Wednesday, June 8, 2016


As we wind down in Lisbon, I'm taking you back to the seventies.
Most of us grew with television. And as this June 2013 post shows,
we somehow learned something along the way. ENJOY!

Edith who?
Edith Bunker recently died.
Well actually Jean Stapleton
who played her on the TV
show that changed America -
All in the Family.
Tumultuous times.
During the seventies collective
rebellion came to full fruition.
Growing up in a world where
assassinations, shootings, riots,
and protests, were everyday fare,
my generation was at best jaded.
Our cultural DNA was based in
challenging the status quo.
What were they thinking?
My parents could not have been
more conservative nor believers
in the American Dream. And yet
All in the Family's controversial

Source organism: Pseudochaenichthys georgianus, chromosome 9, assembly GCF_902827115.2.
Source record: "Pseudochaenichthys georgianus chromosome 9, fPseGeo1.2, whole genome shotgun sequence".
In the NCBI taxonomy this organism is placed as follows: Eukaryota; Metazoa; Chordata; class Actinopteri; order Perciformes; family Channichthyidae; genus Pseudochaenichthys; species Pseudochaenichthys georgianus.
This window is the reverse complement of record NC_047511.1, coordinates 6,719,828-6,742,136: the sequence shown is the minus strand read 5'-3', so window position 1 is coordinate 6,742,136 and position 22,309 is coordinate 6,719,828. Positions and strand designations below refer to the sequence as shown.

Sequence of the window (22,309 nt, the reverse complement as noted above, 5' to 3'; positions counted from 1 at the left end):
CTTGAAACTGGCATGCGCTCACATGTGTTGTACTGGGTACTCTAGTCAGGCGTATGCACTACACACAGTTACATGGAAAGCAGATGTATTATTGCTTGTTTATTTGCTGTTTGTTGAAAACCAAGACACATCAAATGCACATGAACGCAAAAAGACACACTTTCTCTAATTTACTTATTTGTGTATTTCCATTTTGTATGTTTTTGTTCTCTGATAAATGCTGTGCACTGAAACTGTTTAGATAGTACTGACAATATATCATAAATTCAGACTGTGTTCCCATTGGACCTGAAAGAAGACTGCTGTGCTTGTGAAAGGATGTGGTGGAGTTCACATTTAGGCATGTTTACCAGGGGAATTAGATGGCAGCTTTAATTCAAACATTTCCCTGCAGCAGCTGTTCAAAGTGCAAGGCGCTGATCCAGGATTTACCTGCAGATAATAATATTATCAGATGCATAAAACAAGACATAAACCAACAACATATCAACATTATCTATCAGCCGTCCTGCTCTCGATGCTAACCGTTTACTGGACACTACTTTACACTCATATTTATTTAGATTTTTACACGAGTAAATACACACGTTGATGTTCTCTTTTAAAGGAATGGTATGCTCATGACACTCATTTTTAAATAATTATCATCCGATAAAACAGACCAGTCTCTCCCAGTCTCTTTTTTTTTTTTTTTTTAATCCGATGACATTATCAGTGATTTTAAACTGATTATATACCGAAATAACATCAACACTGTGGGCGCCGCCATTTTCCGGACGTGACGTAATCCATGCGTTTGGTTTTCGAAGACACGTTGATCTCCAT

message was tuned into weekly
by Ethel and Howard. Laughing
their way to a better place!
Nuclear family?
Archie was a bigot with a heart.
Edith a secretly wise "dingbat".
Daughter Gloria, liberated chick.
Husband Mike, student rebel.
Neighbor Lionel, patient friend.
Watching their journey helped
America confront our prejudices.
I never thought...
All in the Family bluntly dealt
with racism, abortion, rape,
homosexuality, war, women's
rights, menopause, and even
impotence. It's honesty gently
pushed us upward and onward.
Did you see that?
In those days one watched TV
as a family. Looking back the
next dinner's conversation was
about the prior day's broadcast.
All In The Family enabled us
to freely talk about taboo topics.
Gone but not forgotten.
Our world has changed. What
now seems archaic was beyond
breakthrough in it's day. All in
the Family was a cultural shift.
Thus Edith and Archie Bunker's
chairs sit in the Smithsonian.
And they call it the boob tube...